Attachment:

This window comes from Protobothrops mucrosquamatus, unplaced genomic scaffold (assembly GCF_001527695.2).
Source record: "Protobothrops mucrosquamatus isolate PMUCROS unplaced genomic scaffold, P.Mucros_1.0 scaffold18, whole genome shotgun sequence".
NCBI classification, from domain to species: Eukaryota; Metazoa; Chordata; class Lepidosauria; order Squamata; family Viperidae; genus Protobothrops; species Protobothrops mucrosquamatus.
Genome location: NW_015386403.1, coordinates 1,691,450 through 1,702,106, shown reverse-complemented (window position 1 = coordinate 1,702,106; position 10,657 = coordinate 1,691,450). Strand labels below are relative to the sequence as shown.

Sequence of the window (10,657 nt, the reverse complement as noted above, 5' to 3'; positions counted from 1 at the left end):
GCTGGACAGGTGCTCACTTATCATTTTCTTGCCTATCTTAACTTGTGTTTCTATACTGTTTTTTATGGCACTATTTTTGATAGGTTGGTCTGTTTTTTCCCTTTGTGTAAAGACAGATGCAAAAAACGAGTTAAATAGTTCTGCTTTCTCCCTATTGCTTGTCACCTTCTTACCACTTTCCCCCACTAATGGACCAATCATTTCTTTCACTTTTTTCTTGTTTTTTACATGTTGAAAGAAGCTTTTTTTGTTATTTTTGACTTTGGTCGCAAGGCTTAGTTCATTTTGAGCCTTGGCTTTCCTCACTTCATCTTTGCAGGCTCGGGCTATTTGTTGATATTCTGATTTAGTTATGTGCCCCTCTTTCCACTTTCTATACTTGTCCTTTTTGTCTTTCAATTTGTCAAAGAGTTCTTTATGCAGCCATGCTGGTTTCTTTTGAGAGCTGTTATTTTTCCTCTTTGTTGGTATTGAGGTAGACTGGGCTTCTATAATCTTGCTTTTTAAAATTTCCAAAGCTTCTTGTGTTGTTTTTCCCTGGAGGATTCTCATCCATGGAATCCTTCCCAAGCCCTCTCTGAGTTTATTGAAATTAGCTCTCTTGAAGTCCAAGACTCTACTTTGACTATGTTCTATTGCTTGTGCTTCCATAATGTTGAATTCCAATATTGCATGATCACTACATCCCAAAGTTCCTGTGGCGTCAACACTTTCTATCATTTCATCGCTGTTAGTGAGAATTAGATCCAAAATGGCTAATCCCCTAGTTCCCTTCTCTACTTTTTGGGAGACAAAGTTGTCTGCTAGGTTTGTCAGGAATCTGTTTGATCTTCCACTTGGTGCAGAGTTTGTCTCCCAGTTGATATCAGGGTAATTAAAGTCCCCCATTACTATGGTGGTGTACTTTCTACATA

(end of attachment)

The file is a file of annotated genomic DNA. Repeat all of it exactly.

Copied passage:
This window comes from Protobothrops mucrosquamatus, unplaced genomic scaffold (assembly GCF_001527695.2).
Source record: "Protobothrops mucrosquamatus isolate PMUCROS unplaced genomic scaffold, P.Mucros_1.0 scaffold18, whole genome shotgun sequence".
NCBI classification, from domain to species: Eukaryota; Metazoa; Chordata; class Lepidosauria; order Squamata; family Viperidae; genus Protobothrops; species Protobothrops mucrosquamatus.
Genome location: NW_015386403.1, coordinates 1,691,450 through 1,702,106, shown reverse-complemented (window position 1 = coordinate 1,702,106; position 10,657 = coordinate 1,691,450). Strand labels below are relative to the sequence as shown.

Sequence of the window (10,657 nt, the reverse complement as noted above, 5' to 3'; positions counted from 1 at the left end):
GCTGGACAGGTGCTCACTTATCATTTTCTTGCCTATCTTAACTTGTGTTTCTATACTGTTTTTTATGGCACTATTTTTGATAGGTTGGTCTGTTTTTTCCCTTTGTGTAAAGACAGATGCAAAAAACGAGTTAAATAGTTCTGCTTTCTCCCTATTGCTTGTCACCTTCTTACCACTTTCCCCCACTAATGGACCAATCATTTCTTTCACTTTTTTCTTGTTTTTTACATGTTGAAAGAAGCTTTTTTTGTTATTTTTGACTTTGGTCGCAAGGCTTAGTTCATTTTGAGCCTTGGCTTTCCTCACTTCATCTTTGCAGGCTCGGGCTATTTGTTGATATTCTGATTTAGTTATGTGCCCCTCTTTCCACTTTCTATACTTGTCCTTTTTGTCTTTCAATTTGTCAAAGAGTTCTTTATGCAGCCATGCTGGTTTCTTTTGAGAGCTGTTATTTTTCCTCTTTGTTGGTATTGAGGTAGACTGGGCTTCTATAATCTTGCTTTTTAAAATTTCCAAAGCTTCTTGTGTTGTTTTTCCCTGGAGGATTCTCATCCATGGAATCCTTCCCAAGCCCTCTCTGAGTTTATTGAAATTAGCTCTCTTGAAGTCCAAGACTCTACTTTGACTATGTTCTATTGCTTGTGCTTCCATAATGTTGAATTCCAATATTGCATGATCACTACATCCCAAAGTTCCTGTGGCGTCAACACTTTCTATCATTTCATCGCTGTTAGTGAGAATTAGATCCAAAATGGCTAATCCCCTAGTTCCCTTCTCTACTTTTTGGGAGACAAAGTTGTCTGCTAGGTTTGTCAGGAATCTGTTTGATCTTCCACTTGGTGCAGAGTTTGTCTCCCAGTTGATATCAGGGTAATTAAAGTCCCCCATTACTATGGTGGTGTACTTTCTACATA